The shutdown and reboot sequence is handled differently on the Xbox, but by adding some code to the kernel, it is able to reset and shut down the machine properly. Because copy restrictions often have been circumvented on other gaming consoles by inserting a legitimate game first and quickly replacing it with a copy, the Xbox, by default, reboots if you press the Eject button. Software can avoid this by replying to a request sent by the PIC16L chip that says not to reboot. Another patch in the kernel takes care of this. Yet some other code patches the report of the DVD drive, which pretends not to support video DVDs, although it does. On the Xbox Linux site, you can download patches for some well-known kernel versions that include all these modifications, plus support for the Xbox hard disk partitioning scheme and the Xbox hard disk filesystem (FATX). The modified files also are available in the Xbox Linux CVS. You have to enable the option for Xbox support in the kernel configuration.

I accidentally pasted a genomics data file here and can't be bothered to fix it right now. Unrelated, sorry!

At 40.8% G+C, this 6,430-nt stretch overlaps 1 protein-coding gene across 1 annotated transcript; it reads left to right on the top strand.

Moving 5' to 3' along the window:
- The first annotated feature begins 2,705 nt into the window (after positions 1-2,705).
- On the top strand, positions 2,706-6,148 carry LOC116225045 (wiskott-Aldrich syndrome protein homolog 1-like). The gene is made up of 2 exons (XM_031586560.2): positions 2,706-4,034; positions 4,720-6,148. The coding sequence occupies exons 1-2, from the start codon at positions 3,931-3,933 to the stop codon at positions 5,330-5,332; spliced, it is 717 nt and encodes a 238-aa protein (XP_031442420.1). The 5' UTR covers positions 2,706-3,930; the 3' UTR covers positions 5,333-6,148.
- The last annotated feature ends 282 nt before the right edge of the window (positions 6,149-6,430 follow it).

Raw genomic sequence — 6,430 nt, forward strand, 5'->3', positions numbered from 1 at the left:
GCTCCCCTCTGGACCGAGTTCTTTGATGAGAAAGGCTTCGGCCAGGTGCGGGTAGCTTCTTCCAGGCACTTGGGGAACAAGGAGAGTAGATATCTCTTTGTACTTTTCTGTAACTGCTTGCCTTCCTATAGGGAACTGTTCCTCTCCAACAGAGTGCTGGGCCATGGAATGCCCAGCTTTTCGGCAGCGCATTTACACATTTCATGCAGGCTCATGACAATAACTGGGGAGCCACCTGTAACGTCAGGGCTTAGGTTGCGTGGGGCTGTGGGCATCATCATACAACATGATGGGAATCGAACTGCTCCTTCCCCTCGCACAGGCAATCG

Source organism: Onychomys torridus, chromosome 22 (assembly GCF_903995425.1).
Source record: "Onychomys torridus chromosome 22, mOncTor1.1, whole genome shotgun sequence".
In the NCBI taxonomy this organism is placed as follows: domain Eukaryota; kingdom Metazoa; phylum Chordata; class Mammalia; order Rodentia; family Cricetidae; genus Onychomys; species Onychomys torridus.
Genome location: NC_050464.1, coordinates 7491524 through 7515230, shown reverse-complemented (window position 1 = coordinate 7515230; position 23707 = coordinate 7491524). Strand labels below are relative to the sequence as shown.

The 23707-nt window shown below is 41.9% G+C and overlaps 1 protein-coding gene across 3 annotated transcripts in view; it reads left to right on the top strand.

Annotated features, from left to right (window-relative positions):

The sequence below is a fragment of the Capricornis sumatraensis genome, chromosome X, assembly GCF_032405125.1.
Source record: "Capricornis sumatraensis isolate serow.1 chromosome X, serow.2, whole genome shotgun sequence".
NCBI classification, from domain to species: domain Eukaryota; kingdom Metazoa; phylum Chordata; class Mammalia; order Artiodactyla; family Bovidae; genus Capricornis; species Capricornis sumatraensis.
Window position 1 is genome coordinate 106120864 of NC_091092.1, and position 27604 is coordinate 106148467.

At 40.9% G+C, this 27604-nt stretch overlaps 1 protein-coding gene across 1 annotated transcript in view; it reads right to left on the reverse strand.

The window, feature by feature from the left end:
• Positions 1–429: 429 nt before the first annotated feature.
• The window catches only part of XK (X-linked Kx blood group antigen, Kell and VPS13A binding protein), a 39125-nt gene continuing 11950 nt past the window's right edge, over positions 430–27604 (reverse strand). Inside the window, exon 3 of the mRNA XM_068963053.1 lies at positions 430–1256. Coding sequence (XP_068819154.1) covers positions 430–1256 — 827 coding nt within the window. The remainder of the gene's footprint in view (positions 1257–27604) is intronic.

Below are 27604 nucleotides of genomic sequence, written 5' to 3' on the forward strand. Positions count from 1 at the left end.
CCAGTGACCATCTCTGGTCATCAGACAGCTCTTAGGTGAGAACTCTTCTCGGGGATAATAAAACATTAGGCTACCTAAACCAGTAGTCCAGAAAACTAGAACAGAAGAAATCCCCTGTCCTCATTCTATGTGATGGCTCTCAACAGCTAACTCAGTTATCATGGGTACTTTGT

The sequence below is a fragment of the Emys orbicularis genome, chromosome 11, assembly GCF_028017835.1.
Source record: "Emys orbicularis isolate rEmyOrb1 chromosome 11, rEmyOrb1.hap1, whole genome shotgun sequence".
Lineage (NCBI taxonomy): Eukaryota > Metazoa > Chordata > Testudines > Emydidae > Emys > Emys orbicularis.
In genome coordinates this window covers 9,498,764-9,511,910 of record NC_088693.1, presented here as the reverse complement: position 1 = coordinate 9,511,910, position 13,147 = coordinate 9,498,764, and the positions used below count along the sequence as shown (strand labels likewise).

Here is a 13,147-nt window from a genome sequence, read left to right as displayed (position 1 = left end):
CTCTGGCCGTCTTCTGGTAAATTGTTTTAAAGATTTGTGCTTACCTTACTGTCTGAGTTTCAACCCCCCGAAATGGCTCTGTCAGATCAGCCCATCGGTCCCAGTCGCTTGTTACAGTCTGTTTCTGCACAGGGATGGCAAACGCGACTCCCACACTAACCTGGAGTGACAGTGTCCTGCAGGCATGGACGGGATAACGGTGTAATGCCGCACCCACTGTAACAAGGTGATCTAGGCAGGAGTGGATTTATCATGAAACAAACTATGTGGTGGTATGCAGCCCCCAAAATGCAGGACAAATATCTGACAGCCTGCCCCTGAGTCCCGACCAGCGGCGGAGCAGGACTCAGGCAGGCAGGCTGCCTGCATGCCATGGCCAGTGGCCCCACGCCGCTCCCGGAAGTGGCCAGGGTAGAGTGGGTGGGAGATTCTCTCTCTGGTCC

Xbox Linux runs well in VESA framebuffer mode; that is, the bootloader sets up a fixed graphics mode and Linux inherits it, always writing into video memory but never accessing the actual video hardware. Alternatively, a patched version of the rivafb accelerated framebuffer driver is available, which allows changing the console video mode at runtime. In any case, you have to enable a framebuffer driver in the kernel configuration, because Xbox Linux does not support text mode yet.